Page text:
Madras High Court doubts whether law banning online games with stakes will stand the test of law

Judges say it has been poorly drafted and not backed by any data or a study

Published - July 24, 2021 12:43 am IST - CHENNAI

The Madras High Court on Friday doubted whether the Tamil Nadu Gaming and Police Laws (Amendment) Act of 2021, aimed at banning games such as rummy and poker played with stakes on the cyberspace, would stand the test of law. It said the law had been drafted very poorly and it appeared that the government had imposed a blanket ban on games of skill too merely on the basis of its sense of morality just before the Assembly elections.

Chief Justice Sanjib Banerjee and Justice Senthilkumar Ramamoorthy told Advocate General R. Shunmugasundaram that the government had neither conducted any study on the possible ill effects nor was there any empirical data available with the government to take such a decision. They said there also did not appear to have been any elaborate debate that had taken place in the Assembly before the law was passed in February this year.

“There’s no doubt that you have the authority to pass a law on the subject. We will also give you the benefit of the presumption that you are doing it for the benefit of the people but that does not mean you can crack the whip beyond acceptable parameters. This Act appears not to take cognisance of a body of jurisprudence that had preceded on the subject. It appears to be jumbled and confused,” the Chief Justice said.

He went on to state: “Gambling is an activity whose outcome is purely based on chance and not skill. Betting is completely different from gambling. Here, the Act appears to have been drafted haphazardly that one part does not agree with the other and does not even address the issue you want to address.” He also stated that the court would have to see whether the State had been arbitrary in preventing a gamer from displaying his skill.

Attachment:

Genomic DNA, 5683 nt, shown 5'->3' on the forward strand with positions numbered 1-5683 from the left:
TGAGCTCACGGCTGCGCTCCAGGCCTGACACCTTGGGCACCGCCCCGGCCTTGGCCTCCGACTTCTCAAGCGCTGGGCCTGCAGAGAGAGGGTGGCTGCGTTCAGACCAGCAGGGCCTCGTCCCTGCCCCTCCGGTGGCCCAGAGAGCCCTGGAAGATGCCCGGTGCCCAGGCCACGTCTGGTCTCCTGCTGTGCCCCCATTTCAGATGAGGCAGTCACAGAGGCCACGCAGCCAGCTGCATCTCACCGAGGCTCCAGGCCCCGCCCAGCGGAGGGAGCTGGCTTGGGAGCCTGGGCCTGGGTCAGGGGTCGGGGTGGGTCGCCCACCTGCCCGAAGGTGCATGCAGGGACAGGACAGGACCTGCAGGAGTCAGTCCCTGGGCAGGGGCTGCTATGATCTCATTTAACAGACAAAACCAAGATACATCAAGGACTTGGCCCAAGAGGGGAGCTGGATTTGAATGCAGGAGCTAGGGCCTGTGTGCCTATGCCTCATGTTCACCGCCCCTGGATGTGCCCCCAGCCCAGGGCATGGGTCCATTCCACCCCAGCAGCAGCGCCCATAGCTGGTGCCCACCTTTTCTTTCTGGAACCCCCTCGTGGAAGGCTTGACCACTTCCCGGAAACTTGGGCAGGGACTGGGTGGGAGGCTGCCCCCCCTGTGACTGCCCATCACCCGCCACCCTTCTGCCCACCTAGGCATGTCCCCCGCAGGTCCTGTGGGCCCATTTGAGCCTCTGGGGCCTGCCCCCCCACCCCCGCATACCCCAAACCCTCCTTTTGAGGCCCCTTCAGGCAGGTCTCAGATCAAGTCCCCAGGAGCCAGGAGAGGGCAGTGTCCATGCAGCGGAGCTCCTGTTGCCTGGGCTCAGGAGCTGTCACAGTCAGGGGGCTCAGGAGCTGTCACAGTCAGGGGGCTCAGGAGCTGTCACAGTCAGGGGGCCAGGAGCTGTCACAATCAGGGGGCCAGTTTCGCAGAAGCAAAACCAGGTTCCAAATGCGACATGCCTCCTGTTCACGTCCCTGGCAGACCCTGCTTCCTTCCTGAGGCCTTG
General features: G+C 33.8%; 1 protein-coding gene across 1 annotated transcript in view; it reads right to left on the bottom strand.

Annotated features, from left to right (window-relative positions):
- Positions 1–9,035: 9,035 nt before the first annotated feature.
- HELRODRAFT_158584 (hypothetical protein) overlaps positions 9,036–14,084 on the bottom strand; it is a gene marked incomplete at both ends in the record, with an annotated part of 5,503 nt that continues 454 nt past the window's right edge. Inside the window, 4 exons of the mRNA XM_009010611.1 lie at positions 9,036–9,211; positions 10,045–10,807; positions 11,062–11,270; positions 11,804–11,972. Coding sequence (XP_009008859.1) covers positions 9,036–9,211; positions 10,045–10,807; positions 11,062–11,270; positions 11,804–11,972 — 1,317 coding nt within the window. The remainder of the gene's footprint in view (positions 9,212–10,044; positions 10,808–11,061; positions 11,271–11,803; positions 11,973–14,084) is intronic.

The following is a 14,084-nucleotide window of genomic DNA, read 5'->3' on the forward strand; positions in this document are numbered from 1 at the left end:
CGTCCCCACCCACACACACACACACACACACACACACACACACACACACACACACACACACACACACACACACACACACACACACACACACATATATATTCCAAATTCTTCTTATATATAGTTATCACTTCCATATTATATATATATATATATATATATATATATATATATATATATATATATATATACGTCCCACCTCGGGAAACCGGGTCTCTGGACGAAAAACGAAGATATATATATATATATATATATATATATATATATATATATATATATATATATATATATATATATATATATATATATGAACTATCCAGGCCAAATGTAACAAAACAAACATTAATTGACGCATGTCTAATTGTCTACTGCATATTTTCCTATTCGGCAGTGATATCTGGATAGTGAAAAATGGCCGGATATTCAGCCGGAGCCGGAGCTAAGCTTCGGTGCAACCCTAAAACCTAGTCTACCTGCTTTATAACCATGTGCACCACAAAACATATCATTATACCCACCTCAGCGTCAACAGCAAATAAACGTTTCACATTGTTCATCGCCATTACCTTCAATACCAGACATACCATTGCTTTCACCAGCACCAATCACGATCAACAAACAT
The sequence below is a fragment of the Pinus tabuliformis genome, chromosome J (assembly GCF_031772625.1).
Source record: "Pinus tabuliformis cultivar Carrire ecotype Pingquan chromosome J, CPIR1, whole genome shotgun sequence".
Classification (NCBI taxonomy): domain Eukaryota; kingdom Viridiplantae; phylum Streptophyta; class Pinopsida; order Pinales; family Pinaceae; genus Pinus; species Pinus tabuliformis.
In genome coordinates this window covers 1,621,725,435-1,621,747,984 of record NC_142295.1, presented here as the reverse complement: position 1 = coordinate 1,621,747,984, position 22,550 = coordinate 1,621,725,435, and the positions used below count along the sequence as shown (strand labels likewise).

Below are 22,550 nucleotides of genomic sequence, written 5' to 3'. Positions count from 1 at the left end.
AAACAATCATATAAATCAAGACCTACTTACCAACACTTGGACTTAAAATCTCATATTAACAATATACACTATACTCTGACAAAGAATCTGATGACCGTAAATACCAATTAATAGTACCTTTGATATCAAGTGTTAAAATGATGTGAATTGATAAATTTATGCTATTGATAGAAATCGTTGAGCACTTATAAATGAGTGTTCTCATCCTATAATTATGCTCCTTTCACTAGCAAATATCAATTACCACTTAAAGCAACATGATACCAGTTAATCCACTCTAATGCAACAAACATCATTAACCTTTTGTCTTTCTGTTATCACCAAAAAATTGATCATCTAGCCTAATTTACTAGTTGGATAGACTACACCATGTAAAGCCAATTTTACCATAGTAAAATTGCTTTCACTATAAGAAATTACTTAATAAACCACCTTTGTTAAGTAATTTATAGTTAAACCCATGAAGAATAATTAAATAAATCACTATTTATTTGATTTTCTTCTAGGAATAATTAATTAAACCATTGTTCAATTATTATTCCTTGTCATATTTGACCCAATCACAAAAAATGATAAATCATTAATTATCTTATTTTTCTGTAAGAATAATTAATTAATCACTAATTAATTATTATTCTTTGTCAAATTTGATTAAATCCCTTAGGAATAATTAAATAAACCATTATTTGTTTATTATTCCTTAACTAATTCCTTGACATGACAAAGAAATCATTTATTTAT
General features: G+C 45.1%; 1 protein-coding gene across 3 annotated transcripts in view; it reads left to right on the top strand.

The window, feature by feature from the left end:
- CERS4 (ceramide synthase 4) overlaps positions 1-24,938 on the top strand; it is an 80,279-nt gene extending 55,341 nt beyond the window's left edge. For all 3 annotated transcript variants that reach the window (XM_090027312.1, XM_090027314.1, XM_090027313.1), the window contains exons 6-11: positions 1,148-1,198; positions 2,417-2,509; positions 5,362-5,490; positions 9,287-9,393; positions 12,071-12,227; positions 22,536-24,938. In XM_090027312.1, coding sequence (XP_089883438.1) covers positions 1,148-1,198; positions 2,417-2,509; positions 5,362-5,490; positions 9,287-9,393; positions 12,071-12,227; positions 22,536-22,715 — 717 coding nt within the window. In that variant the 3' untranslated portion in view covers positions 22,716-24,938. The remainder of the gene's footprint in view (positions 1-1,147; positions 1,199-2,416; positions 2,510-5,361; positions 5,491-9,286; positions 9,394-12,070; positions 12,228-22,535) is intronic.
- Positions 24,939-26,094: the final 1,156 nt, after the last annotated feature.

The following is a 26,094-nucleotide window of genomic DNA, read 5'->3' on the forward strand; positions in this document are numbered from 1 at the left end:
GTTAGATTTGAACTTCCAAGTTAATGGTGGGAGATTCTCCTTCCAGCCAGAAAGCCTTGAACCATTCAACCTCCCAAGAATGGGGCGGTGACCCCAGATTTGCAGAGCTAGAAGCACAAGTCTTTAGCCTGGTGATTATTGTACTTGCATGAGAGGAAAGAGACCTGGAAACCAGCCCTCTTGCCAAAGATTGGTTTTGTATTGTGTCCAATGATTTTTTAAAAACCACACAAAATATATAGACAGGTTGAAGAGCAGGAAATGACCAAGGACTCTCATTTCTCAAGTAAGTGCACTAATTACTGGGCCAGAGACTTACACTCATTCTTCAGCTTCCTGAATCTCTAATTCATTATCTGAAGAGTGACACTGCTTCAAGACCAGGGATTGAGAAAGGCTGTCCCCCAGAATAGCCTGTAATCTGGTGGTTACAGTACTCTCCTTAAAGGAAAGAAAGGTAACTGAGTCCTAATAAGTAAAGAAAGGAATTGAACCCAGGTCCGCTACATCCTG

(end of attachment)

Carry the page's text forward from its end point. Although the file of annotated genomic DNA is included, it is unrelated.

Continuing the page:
Pointing out that certain card games such as contract bridge were purely games of skill which require a very high intelligence quotient (IQ) to play them, the Chief Justice said Egyptian actor Omar Sharif was an authority in contract bridge and he had made a fortune by exploiting his craft. Won’t a blanket ban by the State on playing the game, violate the rights of people like him in displaying their skills, the Chief Justice wondered.

On the other hand, the A-G told the court that some people in the State had committed suicide after losing money heavily due to their addiction to online games and that one person had gone to the extent of attempting to kill his daughters when they refused to give money. Chief Justice Banerjee was to quick to retort: “Just because one mad man had indulged in such thing, does not mean you can impose a blanket ban on all games of skill.”

Earlier, a battery of senior counsel including Abhishek Manu Singhvi, A.K. Ganguli, C. Aryama Sundaram and P.S. Raman appeared for various companies that were offering online games and attacked the State legislation. Mr. Raman said the government had chosen to impose a blanket ban on online rummy, poker and so on just because seven deaths had been reported in last five years due to the addiction to the games.

Claiming that around 20 people die in Jallikattu every year, he said, a State which wants such a sport to continue despite a Supreme Court ban had chosen to ban online games alone because some seven people had died in five years. Further, questioning the logic behind banning online games alone, he asked: “How can an event which is not a crime in the physical world become a crime in the virtual world?” The senior counsel insisted on striking down the entire Act.

After hearing them out, the judges adjourned the matter to Monday for the A-G to continue his arguments.

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